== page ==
One of, if not the, major rules that Finch and Reese play by is that they work to save lives, and will not kill one person in order to save another. Regardless of a villain’s crime, nothing they have done justifies death in the eyes of the two protagonists. Even risking their own security and protection from a competitive private machine, Reese and Finch refuse to kill one week’s person of interest. The drama of that particular episode climaxes in the debate between the two, with Reese advocating that taking this one life will protect millions, but Finch retorting that he is merely a greedy Senator investing in a company, and reminds Reese that their purpose always is and has been to save people – they will not turn into murderers, even at the Machine’s behest.

Flashbacks within the series further emphasize Finch’s painstaking efforts to teach the Machine morality, demanding that it not place greater value on himself, despite being its creator. He plays chess against it, reminding it that people’s lives are not a game and that all are equal. In the present, the Machine is shown to be calculating various options (over 800,000) to get the protagonists out of a near-impossible situation, ultimately selecting the one with the greatest chance of survival for all. The episode is a fascinating feat of both creative storytelling and emphasizing the value of all lives that Finch has programmed into the Machine.

The show presently remains in my mind after the most recent episode as well, in which Finch plans to install a Trojan horse to dismantle the enemy machine through a woman’s program, but learns from another associate (Root) that by doing so, he will ultimately be traced down and killed through his personal connection to her. Thus, Root plans to poison the woman, as Finch will never back down from his plan, and because his life is far more valuable than hers. After a dramatic and fruitless plea to Root not to follow through with the plan, Finch resorts to drinking the poison himself, reiterating that all lives are equal, and that he will not be responsible for her death in order to preserve his own; if he is already dead, there is no reason to kill her.

The character development of the show follows a tremendous growth in understanding the value of life among all four of the current protagonists. Finch originally attempts revenge for the death of a friend, but ultimately shows mercy when the Machine labels him a threat to his own stated purpose. Reese, serving as a military operative with many undercover acts under his belt, finds new meaning when hired by Finch. Killing is no longer his method; however, it certainly doesn’t stop him from shooting enemies in the kneecap, for which he certainly becomes recognized. Shaw, another operative who joins their cause, comes begrudgingly to understand the lifesaving mission of Reese and Finch, also electing not to kill that one Senator, where she once might have without a second though. Finally, Root appears initially as a villain, kidnapping Finch and killing others mercilessly, before she is ultimately captured by Reese and Shaw and joins their fight. In the end, she comes to value life as well, and sees her companions as friends that she would, self-admittedly, do anything for. Despite coming from dark backgrounds where death is trivialized, these four transcend their earlier lifestyles and become strong proponents of saving lives.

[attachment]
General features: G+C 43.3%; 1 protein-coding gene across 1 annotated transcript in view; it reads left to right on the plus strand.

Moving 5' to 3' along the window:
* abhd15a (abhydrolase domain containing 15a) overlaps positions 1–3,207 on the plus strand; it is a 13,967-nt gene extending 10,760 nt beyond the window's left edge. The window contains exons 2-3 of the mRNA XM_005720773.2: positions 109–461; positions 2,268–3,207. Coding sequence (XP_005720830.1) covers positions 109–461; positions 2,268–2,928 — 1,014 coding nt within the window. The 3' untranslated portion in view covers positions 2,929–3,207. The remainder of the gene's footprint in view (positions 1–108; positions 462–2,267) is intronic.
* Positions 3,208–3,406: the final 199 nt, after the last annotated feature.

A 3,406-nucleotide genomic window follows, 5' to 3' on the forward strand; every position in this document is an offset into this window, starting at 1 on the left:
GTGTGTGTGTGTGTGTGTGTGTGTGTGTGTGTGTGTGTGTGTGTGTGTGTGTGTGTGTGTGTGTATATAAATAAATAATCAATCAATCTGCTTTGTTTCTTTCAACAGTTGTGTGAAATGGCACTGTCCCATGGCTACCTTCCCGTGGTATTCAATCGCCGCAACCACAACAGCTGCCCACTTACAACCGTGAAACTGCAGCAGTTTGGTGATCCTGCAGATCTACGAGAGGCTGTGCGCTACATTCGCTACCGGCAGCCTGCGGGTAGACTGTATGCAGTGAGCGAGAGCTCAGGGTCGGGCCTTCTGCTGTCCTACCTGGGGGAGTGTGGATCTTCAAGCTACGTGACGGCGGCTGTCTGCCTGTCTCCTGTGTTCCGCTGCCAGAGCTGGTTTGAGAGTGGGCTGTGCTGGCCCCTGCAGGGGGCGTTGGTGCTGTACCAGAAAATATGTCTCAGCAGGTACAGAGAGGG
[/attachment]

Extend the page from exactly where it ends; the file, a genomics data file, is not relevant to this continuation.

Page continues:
No television program is perfect, just as no person is perfect. Person of Interest does indeed show death, and it certainly shows its fair share of illegal and immoral actions, among protagonists and antagonists alike. However, the fact that this show successfully centers on the question of life, and the morality that drives its main characters through any circumstance, is a remarkable achievement in modern society. Person of Interest is indeed a crime drama, but underneath that setting for its plot is a staunchly pro-life message, that is not compromised or altered to fit the needs of the characters. The value of lives worth saving (that is to say: all of them) that begins the mission of the show remains to this day through all the characters’ tribulations; we, too, must be steadfast in adhering to the morality of the Church, no matter what life throws at us.

Perhaps it is no coincidence, therefore, that Person of Interest’s Reese is played by Jim Caviezel, who portrays none other than Jesus Christ himself in The Passion of the Christ?

Written By: Richie DeMarco

Our Greatest Inheritance: How Vatican II Shaped the Modern Church

We are often told that we live in a post-Vatican II Church and many of us are familiar with the “idea” of the Council, but what do these things actually mean?  We cannot be swayed to simply accept what we have “heard” about the Council, it is our duty as practical Catholics to delve into the proceedings and actually understand the decisions made at the Council. Over the course of four periods from 1962-1965 with over 2,000 bishops and cardinals in attendance, the Second Vatican Council helped the Church to more properly minister to her faithful in a new age. Through this short post, I hope that I can convey some of the most important details that I have learned from my Vatican II class with Father John O’Malley, S.J.